When the family leave laws were enacted, the issue of how much notice your employees must give before taking a leave seemed relatively simple. But it hasn’t turned out that way. Say, for example, your employee wants to change the dates of her family leave after you already made arrangements based on her earlier notice. Or an employee calls in sick, but won’t tell you what’s wrong or when he can return to work. What do you do? We will examine two new cases involving these thorny questions, and focus on how to handle employee notice problems that can commonly arise under the family leave laws.
Employee Wants To Change Date
In the first case, Francis Hopson, an employee at Quitman County Hospital in Mississippi, had arranged several months in advance for a leave of absence to have elective surgery. The operation was scheduled for mid-May. But Hopson learned in late April that it had to be performed by April 30 in order to be covered by her insurance. The hospital wouldn’t let her reschedule her family leave, but Hopson took the time off anyway and was fired. She then sued Quitman claiming it had violated the federal Family and Medical Leave Act (FMLA).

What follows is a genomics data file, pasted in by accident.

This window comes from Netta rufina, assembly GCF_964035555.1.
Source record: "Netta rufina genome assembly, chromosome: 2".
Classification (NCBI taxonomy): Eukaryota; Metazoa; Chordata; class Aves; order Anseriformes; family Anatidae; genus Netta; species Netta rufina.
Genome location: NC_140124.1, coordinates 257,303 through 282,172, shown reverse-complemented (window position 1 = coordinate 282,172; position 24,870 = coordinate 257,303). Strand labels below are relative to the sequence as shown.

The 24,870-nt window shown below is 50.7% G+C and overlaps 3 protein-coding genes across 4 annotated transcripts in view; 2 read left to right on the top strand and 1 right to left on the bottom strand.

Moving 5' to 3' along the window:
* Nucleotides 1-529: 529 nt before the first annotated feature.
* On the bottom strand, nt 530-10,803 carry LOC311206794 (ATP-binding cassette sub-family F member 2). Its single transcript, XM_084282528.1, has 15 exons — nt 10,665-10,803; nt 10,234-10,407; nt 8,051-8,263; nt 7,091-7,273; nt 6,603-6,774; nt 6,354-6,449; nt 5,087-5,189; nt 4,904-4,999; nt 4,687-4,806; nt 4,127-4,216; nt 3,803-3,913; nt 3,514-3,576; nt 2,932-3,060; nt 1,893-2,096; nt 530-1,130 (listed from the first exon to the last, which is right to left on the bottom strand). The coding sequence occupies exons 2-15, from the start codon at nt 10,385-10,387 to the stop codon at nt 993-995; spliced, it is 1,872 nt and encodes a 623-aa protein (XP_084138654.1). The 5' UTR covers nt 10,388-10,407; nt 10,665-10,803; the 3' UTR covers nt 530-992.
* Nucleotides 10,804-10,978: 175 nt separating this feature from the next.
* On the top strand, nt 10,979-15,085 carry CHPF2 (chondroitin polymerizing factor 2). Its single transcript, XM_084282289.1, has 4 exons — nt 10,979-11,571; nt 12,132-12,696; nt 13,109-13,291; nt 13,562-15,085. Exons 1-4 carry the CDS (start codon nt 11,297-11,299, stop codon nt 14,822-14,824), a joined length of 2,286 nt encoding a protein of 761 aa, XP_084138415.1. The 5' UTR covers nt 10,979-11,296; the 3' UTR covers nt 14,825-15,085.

Our HR Management & Compliance Report: How To Comply with California and Federal Leave Laws, covers everything you need to know to stay in compliance with both state and federal law in one of the trickiest areas of compliance for even the most experienced HR professional. Learn the rules for pregnancy and parental leaves, medical exams and certifications, intermittent leaves, required notices, and more.
Short Notice May Be Justified
The hospital tried to get the case dismissed, arguing that denying the leave and terminating Hopson were reasonable because no one could fill in for her on such short notice.
It also contended there was no medically urgent reason to change the date.
The family leave laws, which apply to employers with 50 or more employees, generally require 30 days’ notice for planned medical treatment. How- ever, the Court of Appeal pointed out that shorter notice may be acceptable if there are changed circumstances or a medical emergency.